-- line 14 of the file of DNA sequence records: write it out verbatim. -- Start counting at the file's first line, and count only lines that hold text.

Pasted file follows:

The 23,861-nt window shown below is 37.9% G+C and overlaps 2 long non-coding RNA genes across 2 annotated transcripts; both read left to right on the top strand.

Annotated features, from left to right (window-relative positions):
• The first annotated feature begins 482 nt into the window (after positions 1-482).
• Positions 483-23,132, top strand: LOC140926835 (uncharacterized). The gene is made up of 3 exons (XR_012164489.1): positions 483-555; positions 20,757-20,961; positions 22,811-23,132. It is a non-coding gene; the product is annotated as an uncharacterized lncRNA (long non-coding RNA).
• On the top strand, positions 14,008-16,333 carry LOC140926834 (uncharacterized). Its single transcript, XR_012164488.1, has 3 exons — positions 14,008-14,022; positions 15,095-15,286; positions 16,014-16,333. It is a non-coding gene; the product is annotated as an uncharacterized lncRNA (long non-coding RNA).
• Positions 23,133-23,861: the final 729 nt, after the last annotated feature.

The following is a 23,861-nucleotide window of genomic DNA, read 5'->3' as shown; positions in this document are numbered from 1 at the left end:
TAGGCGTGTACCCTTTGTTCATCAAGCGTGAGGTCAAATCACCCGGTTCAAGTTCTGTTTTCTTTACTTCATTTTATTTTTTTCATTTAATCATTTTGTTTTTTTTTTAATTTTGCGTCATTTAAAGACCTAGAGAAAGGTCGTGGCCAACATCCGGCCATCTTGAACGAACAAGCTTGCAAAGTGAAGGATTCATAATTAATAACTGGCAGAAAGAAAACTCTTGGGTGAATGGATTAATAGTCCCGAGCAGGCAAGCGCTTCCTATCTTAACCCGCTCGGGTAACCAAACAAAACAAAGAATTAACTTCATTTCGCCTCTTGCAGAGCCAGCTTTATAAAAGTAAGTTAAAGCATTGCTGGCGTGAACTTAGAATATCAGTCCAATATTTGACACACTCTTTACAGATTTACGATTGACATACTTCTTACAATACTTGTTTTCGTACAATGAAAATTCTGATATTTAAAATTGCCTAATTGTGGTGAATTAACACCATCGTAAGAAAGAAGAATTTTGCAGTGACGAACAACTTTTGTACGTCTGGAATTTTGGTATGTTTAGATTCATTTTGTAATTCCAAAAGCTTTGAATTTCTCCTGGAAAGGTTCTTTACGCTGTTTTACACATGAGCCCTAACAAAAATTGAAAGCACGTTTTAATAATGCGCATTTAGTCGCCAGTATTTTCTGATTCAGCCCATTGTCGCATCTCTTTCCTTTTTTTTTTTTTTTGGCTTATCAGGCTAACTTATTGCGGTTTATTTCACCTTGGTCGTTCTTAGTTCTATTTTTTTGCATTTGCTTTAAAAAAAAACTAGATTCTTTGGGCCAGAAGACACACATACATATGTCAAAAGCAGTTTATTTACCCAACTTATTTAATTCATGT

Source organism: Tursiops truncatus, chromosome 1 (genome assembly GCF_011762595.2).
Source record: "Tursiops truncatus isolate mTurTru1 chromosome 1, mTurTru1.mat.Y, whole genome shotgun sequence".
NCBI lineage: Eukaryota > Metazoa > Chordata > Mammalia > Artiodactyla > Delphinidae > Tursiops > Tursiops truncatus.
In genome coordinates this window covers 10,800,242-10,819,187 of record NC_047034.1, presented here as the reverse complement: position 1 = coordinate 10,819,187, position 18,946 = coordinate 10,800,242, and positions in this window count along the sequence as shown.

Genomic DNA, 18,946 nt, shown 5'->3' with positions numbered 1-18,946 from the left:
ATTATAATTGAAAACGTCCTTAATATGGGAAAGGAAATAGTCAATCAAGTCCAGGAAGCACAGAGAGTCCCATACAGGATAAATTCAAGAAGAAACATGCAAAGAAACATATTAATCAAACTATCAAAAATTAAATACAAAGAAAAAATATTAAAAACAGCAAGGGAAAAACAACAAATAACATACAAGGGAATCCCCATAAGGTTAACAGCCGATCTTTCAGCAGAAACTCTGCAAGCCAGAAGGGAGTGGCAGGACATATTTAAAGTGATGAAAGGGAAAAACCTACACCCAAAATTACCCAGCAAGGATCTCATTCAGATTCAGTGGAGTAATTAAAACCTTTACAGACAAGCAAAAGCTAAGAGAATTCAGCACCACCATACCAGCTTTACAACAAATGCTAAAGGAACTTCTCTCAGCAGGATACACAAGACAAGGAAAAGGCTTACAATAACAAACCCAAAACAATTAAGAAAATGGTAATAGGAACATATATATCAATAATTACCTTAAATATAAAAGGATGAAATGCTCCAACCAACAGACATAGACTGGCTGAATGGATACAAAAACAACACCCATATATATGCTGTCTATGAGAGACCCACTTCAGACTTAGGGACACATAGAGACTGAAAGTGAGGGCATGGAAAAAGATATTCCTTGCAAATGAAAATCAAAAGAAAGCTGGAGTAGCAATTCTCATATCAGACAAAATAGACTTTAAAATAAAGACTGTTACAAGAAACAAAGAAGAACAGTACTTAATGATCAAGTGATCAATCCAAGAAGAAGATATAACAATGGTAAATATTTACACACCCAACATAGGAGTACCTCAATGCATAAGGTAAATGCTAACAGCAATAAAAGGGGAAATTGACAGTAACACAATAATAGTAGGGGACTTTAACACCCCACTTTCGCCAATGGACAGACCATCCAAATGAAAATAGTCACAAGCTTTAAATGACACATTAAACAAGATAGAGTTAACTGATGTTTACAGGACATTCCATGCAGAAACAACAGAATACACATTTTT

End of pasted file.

ATTATAATTGAAAACGTCCTTAATATGGGAAAGGAAATAGTCAATCAAGTCCAGGAAGCACAGAGAGTCCCATACAGGATAAATTCAAGAAGAAACATGCAAAGAAACATATTAATCAAACTATCAAAAATTAAATACAAAGAAAAAATATTAAAAACAGCAAGGGAAAAACAACAAATAACATACAAGGGAATCCCCATAAGGTTAACAGCCGATCTTTCAGCAGAAACTCTGCAAGCCAGAAGGGAGTGGCAGGACATATTTAAAGTGATGAAAGGGAAAAACCTACACCCAAAATTACCCAGCAAGGATCTCATTCAGATTCAGTGGAGTAATTAAAACCTTTACAGACAAGCAAAAGCTAAGAGAATTCAGCACCACCATACCAGCTTTACAACAAATGCTAAAGGAACTTCTCTCAGCAGGATACACAAGACAAGGAAAAGGCTTACAATAACAAACCCAAAACAATTAAGAAAATGGTAATAGGAACATATATATCAATAATTACCTTAAATATAAAAGGATGAAATGCTCCAACCAACAGACATAGACTGGCTGAATGGATACAAAAACAACACCCATATATATGCTGTCTATGAGAGACCCACTTCAGACTTAGGGACACATAGAGACTGAAAGTGAGGGCATGGAAAAAGATATTCCTTGCAAATGAAAATCAAAAGAAAGCTGGAGTAGCAATTCTCATATCAGACAAAATAGACTTTAAAATAAAGACTGTTACAAGAAACAAAGAAGAACAGTACTTAATGATCAAGTGATCAATCCAAGAAGAAGATATAACAATGGTAAATATTTACACACCCAACATAGGAGTACCTCAATGCATAAGGTAAATGCTAACAGCAATAAAAGGGGAAATTGACAGTAACACAATAATAGTAGGGGACTTTAACACCCCACTTTCGCCAATGGACAGACCATCCAAATGAAAATAGTCACAAGCTTTAAATGACACATTAAACAAGATAGAGTTAACTGATGTTTACAGGACATTCCATGCAGAAACAACAGAATACACATTTTT